E- procurement caught up in formalism


The European public procurement system is one of the foundations for the functioning of the common market. The principal task of laws in this area is to enable exercise of freedoms guaranteed in international agreements, being in this case unrestricted access to procurement procedures within the EU for contractors based in various member states. To achieve this, EU law not only requires adherence to the principles of a level playing field, fair competition and transparency; it also aims to remove market barriers, including those that are non-discriminatory, but are disproportionate. Regardless of this objective, interpretation and application of public procurement law leads to excessive formalism, rendering procurement procedures unintelligible, and distorting results around which public procurement law revolves.

As early as 2011, the European Commission said that a European digital single public procurement market would gradually be created (see EC communication: COM/2012/0179final).

The legislative proposals adopted by the EC within the e-procurement legal framework are formulated around a gradual transition towards full use of electronic communications between the contracting authority and the contractor.

The previous Directive 2004/18 only gave the electronic form of communications equal status to traditional communications in writing. Recital 35 of that directive stated that in view of new developments in information and communications technology, electronic means should be put on a par with traditional means of communication and information exchange.

The new Directive, 2014/24, clearly represents a fundamental change of approach, stating in recital 52 that fully electronic communication should be made mandatory, and in Art. 22(1) that member states are required to introduce electronic communications for all stages of a procurement procedure.

Although the directive uses the term “communication”, this term refers to the entire public procurement procedure, which is essentially the provision by electronic means by the parties of information and documents. At the same time, the directive states clearly that the new rules are technical in nature, that with respect to a contractor electronic communications take the form of transmission via electronic means of communication of requests for participation and of tenders, and that a European Single Procurement Document (ESPD) may only be provided in electronic form.

The directive provides for a range of requirements with regard to the tools and devices for the electronic receipt of tenders and requests for participation listed in annex IV to the directive. These requirements, which entail the taking of technical measures, are intended to ensure that procurement procedures conducted using electronic communications comply with the basic procurement principles of equal treatment and fair competition.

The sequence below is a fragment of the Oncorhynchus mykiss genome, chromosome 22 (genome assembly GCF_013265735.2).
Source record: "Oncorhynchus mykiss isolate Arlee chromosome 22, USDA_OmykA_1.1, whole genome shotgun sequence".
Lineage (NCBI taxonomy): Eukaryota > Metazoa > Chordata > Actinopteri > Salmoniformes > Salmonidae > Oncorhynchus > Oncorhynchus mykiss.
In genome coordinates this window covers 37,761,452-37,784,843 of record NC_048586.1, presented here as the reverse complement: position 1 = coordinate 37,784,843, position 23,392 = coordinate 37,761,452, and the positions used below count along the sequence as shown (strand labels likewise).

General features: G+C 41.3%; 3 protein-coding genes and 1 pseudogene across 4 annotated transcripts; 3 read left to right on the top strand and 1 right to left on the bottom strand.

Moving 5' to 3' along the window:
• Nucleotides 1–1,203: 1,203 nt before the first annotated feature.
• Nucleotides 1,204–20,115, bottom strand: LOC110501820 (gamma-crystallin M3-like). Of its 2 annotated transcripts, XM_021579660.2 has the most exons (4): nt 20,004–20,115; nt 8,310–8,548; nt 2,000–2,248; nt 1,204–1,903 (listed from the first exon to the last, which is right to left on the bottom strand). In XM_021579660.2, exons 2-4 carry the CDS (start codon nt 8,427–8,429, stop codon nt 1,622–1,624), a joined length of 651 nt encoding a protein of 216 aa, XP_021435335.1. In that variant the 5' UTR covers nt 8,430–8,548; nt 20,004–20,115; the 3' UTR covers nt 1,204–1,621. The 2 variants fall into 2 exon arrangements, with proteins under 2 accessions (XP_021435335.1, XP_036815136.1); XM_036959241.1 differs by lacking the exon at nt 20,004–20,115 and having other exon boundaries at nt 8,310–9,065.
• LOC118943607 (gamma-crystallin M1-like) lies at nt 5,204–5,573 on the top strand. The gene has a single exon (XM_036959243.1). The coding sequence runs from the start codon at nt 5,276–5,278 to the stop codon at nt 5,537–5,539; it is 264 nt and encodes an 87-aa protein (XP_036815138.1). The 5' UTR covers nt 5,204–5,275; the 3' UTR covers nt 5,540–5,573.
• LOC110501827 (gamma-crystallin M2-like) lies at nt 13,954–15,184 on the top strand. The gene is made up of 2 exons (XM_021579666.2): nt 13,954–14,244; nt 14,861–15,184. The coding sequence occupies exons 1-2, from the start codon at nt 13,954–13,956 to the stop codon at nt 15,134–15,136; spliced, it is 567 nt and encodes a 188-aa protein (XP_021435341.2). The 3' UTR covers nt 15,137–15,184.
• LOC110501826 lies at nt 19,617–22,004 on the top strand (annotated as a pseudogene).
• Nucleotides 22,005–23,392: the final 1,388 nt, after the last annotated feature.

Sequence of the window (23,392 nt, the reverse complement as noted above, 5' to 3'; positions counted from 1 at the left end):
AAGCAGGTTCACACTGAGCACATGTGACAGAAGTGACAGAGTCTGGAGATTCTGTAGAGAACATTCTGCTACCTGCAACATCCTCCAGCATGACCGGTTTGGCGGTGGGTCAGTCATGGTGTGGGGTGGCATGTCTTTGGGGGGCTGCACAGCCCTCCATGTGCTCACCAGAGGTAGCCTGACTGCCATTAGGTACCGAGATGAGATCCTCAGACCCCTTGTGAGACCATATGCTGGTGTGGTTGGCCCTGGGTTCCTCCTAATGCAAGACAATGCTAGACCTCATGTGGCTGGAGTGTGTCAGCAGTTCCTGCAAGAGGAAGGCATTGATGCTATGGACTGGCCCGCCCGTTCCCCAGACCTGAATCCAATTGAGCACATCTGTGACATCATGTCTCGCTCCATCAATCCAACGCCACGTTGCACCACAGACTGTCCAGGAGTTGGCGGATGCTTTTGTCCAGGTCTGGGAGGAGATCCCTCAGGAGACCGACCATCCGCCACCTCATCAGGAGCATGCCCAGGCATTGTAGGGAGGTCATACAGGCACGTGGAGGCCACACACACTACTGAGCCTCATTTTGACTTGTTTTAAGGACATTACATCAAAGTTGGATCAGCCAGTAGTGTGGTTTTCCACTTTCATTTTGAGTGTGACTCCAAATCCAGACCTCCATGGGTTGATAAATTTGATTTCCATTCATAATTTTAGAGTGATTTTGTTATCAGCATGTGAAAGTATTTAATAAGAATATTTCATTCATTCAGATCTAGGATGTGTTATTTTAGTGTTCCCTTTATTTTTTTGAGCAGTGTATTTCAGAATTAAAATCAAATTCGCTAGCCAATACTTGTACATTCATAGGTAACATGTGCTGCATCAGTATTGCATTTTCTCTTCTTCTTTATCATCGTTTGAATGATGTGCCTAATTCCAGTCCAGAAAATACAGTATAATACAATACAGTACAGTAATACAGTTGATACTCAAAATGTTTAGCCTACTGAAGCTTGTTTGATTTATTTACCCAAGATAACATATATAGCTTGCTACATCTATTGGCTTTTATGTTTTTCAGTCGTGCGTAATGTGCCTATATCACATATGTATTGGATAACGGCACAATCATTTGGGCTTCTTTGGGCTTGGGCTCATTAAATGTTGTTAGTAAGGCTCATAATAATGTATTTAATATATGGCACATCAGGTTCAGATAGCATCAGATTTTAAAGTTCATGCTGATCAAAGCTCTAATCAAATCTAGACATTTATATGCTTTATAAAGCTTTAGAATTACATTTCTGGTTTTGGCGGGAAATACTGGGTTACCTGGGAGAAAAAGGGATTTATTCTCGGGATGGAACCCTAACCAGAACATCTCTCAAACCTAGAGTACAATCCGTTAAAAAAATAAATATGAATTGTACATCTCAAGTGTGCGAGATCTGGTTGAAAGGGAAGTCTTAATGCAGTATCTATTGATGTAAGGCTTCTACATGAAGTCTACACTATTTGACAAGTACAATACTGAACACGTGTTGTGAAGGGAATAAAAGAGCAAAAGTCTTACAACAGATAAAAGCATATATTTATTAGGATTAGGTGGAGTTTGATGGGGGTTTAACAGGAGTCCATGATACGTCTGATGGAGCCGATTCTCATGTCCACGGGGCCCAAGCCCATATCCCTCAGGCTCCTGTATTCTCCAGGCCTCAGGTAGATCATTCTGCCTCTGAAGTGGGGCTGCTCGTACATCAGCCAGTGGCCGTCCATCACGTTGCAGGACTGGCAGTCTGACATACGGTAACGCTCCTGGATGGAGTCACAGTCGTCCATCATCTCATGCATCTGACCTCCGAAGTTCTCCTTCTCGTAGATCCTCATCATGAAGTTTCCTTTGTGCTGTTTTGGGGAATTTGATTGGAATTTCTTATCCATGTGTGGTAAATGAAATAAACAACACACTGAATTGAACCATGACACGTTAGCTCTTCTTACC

Art. 22 of the directive states that additional requirements with regard to tools and devices used for transmission and receipt of tenders and requests may be necessary for security reasons. The level of security required for electronic means of communication used at individual stages of a specific procurement procedure is established by member states or contracting authorities acting within an overall framework established by the member state concerned. This might be for example a requirement for a contractor to use an electronic signature supported by a qualified certificate provided by a certificate services provider, which is on a trusted list provided for in commission decision 2009/767/EC.

The directive states at the same time that the security level established by the member state or contracting authority must be proportionate to the associated risk.

Also, the process of replacing traditional communications with electronic communications takes time, being complicated from the technical and organisational point of view. For this reason, the e-procurement strategy will be divided into stages, which for tenderers are submission of a European Single Procurement Document (ESPD) by means of electronic communication, and submission by means of electronic communication of the ESPD, other notices, a request for participation, and a tender (Art. 10a of the Public Procurement Act and Art. 15 of the 2016 Amendment to the Public Procurement Act).

In other areas of law as well, it has become necessary to consider the effect that the development of electronic information exchange has had on the handling of legal business. Since 8 September 2016, due to an amendment, the Civil Code has contained a broad definition of a document, which is a departure from the traditional meaning, being information recorded solely as correspondence bearing a handwritten signature. As a result, the Civil Code has changed the former classification of forms of declaration of will, and there are now three types of special form for a declaration of will: document form, written form, and electronic form. The categories of qualified written forms remain unaffected.

The original requirements laid down in civil law for particular forms of a declaration of will established a hierarchy from the ordinary written form, through forms requiring certification of a date and signature, to notarised form. These are all essentially the written form, and each form in turn makes use of the specific elements of the preceding one and takes precedence over the preceding form and can substitute it (see Z Radwański: Zarys części ogólnej prawa cywilnego, p. 177).

Currently, the development of technology is hindering establishment of a hierarchy based on elements specific to particular forms of declaration of will. In particular, doubts may arise with respect to the relationship between the ordinary written form and electronic form.